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Green Materials Do Not An Eco-Dwelling Make

9/10/2008 1:11:33 PM

Tags: Environment, green living, green building, McMansions, High Country News, Boulder County Business Report

McMansionWhat exactly makes a building green? Writing for Colorado’s High Country News, Monique Cole takes on the concept of building "green" McMansions after reading about a businessman who built a 6,500-square-foot home near Boulder. The mansion, which uses extensive solar power and ecological building materials, was named "the greenest home in North America" by the Boulder County Business Report. But do these choices actually make the building “the greenest”? No: Even though the materials and power sources are eco-friendly, it still takes gas for the movers, builders, landscapers, and utility workers to get to the property, some 10 miles outside Boulder (not to mention the extra fuel it takes for its owners to get to and from work and commerce). The kicker, Cole points out, is that this house’s square footage is three times that of the median American household. "Everyone’s looking for the silver bullets that will allow us to carry on our consumptive lifestyles just as we always have. But to be truly green, some sacrifices have to be made, such as giving up the home theater or that fourth bay in the garage."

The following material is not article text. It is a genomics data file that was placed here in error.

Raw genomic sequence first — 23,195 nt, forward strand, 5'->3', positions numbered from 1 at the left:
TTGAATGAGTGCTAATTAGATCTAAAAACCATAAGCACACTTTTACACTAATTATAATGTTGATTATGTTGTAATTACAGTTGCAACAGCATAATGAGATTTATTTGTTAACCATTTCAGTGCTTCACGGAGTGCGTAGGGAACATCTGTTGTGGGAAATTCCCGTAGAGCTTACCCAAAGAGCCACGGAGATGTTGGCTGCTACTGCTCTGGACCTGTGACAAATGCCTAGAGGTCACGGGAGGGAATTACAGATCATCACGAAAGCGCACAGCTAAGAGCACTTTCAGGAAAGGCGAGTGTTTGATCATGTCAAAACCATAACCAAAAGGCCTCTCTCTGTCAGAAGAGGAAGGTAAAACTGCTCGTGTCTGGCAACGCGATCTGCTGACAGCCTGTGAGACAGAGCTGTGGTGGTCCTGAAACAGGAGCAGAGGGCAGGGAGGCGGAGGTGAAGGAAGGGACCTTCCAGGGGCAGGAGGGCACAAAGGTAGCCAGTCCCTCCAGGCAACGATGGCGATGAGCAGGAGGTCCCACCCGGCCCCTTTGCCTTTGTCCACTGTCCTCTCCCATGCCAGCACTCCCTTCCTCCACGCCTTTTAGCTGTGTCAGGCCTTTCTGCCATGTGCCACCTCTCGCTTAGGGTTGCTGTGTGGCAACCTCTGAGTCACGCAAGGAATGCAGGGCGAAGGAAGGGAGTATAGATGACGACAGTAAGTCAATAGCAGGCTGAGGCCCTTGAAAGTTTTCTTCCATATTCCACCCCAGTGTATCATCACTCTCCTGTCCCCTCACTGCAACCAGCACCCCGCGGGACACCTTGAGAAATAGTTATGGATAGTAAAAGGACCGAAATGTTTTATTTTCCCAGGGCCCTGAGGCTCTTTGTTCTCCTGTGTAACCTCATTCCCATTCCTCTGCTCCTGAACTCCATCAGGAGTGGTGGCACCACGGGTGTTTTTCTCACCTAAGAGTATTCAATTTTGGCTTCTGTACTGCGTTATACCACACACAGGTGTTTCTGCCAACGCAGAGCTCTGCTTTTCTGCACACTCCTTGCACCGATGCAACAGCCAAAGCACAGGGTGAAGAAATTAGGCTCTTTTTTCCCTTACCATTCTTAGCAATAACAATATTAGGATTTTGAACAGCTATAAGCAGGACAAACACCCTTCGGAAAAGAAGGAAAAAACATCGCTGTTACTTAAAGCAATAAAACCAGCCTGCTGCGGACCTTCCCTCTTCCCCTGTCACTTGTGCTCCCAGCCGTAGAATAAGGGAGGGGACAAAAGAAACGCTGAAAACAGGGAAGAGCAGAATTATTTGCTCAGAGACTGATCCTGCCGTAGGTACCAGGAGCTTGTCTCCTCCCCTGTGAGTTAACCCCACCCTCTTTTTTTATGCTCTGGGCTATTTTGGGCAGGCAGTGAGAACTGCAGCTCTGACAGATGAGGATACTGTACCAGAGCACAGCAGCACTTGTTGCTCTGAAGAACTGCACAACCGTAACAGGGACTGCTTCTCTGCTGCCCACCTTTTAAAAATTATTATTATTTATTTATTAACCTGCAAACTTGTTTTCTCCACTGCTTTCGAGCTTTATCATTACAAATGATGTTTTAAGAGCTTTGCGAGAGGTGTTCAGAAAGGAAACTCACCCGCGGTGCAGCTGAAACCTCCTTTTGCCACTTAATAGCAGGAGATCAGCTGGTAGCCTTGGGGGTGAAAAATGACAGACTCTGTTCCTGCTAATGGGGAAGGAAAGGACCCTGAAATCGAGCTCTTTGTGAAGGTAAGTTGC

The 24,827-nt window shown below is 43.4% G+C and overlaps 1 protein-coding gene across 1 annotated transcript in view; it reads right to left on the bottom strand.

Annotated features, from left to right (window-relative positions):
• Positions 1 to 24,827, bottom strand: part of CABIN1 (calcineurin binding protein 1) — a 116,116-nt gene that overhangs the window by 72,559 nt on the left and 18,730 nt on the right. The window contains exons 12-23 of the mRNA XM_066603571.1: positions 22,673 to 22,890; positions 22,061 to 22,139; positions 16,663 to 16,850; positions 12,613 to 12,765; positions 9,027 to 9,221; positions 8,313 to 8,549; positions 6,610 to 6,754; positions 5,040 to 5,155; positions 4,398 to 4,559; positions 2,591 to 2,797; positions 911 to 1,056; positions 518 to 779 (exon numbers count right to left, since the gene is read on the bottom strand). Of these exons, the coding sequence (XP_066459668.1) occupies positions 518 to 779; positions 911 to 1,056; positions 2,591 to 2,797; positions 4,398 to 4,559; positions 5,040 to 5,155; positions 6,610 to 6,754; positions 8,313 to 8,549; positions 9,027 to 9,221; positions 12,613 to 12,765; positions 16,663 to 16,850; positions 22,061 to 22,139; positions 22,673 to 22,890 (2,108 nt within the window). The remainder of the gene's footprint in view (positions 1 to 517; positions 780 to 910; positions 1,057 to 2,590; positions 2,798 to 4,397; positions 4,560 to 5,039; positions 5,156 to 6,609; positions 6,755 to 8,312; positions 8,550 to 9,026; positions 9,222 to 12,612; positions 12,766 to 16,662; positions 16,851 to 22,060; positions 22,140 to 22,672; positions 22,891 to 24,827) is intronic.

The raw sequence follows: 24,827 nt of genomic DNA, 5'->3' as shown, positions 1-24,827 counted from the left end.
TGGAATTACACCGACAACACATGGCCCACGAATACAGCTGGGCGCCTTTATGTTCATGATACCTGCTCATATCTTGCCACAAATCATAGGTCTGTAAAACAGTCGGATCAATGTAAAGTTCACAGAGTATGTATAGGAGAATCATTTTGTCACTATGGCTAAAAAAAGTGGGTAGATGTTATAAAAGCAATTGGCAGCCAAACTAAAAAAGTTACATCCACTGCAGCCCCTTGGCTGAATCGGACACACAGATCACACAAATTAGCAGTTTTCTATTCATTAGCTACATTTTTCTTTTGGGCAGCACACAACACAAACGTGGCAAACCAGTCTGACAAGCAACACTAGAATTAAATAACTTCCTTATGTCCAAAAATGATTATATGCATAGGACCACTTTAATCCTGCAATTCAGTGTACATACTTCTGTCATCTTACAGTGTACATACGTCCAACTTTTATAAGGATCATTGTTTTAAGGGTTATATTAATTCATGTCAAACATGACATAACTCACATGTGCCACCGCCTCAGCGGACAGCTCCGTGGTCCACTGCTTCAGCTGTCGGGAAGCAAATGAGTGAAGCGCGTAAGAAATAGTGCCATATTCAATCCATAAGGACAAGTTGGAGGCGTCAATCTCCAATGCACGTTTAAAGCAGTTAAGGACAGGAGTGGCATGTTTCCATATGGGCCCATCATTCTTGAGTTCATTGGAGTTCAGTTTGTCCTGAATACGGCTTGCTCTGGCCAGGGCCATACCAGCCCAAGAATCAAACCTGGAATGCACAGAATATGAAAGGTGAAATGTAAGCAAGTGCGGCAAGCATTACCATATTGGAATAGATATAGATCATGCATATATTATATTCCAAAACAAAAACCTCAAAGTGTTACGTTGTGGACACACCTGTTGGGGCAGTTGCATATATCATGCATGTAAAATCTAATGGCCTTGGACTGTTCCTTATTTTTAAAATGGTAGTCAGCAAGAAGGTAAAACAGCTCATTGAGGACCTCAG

Image courtesy of Allan Ferguson, licensed under Creative Commons. 

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Jessica _1
9/16/2008 11:59:45 AM
The way I look at it is this: Every step toward greener living is good. A mansion with eco-friendly materials is better than a mansion with all conventional materials. A smaller home with eco-friendly materials is better than a large home. I wouldn't agree with a home of this size being named "the greenest home in North America" by any means, but I also don't think it pays for environmentalists to also be elitists and to insist that everyone lives in a straw bale home that's under 1,000 square feet. True, that would be best environmentally speaking, but not everyone is ever going to be that commited and the reality is that everyone is not willing to sacrifice for the environment. People will still insist on living luxuriously, but if those of us willing to make big changes do it, while those who insist on a McMansion at least use responsibly created materials and produce some of their own energy, we as communities and a nation will see big differences.

Randall Spaan
9/15/2008 7:58:55 PM
So in this brave new world of determining what is truly green or what is "not green enough" who gets to be the arbiter of allowable house size? Or the arbiter of how many miles one can build a house from essential services? Hey, folks, welcome to the People's Republic of Green!

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